So we have to agree with West Virginia Board of Education president Gayle Manchin when she says the state should have done a better job of explaining Common Core standards when they were first introduced.
Those standards, part of a national educational initiative that sets learning goals designed to prepare students in kindergarten through 12th grade for college and career, will be fully implemented in every West Virginia school district next month.
Time is now for Tomblin to support King Coal Highway
U.S. Rep. Nick Rahall, D-W.Va., is asking Gov. Earl Ray Tomblin to add the King Coal Highway project to West Virginia’s six-year highway improvement plan. It is a logical request, and one that Tomblin should act promptly on.
United effort to keep NASA in Fairmont is essential project
The high-technology sector is obviously vital to the economy of North Central West Virginia.
That’s why a strong, united effort to keep the NASA Independent Verification and Validation Program in Fairmont is absolutely essential.
COLUMN: Calling all readers: Be heard
I love to talk to readers.
I love to hear concerns they have about stories we’ve written, things they think should be included in the newspaper and things they think shouldn’t be.
Korean War veterans are deserving of a memorial
NEEDED: A total of $10,000 for the Korean War Memorial this year.
And a good man has been placed in charge of the funding. Charlie Reese, former president of the Marion County Chamber of Commerce, is now director of the Marion County Development Office. His task was to make a recommendation as to what steps are necessary to keep the project moving.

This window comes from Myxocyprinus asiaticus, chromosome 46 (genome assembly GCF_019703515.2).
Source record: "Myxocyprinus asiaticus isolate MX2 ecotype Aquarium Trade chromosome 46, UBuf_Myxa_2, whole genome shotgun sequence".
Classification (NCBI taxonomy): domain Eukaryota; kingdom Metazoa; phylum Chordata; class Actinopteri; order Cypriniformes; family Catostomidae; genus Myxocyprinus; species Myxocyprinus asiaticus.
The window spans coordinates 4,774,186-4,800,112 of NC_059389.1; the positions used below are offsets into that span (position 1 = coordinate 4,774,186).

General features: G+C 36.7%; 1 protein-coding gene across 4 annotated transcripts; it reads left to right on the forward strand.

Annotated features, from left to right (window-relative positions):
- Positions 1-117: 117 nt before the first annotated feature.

Roll up your sleeves, give blood and you can save lives
It takes up to 100 units of blood to save the life of someone who sustains life-threatening injuries in a vehicle accident.
We’re hoping that the number of people who come to Fairmont Senior High School on Friday for and American Red Cross blood drive will exceed that amount.
Vehicles and motorcycles must share the road safely
The days are long. The weather is superb. There’s plenty of leisure time in these lazy days of summer.
It’s the perfect time to take a long motorcycle ride.
It’s also the perfect opportunity for us to take the time to remind not only riders but drivers of the need to share the road. And we feel compelled to mention it because just within the month of July, there have been two motorcycle-versus-car accidents within the City of Fairmont alone — one with severe injuries sustained by the motorcyclist and the other with less serious injury.
- Too many taking too few steps to protect selves from skin cancer
Distracted driving: It isn’t worth fine or a life
Today marks the day that police agencies from six states are joining forces to crack down on one thing — distracted driving.
And they will focus on that traffic violation for a solid week, with the stepped-up effort to curb distracted driving wrapping up on Saturday, July 26.
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- If something seems too good to be true, then assume that it is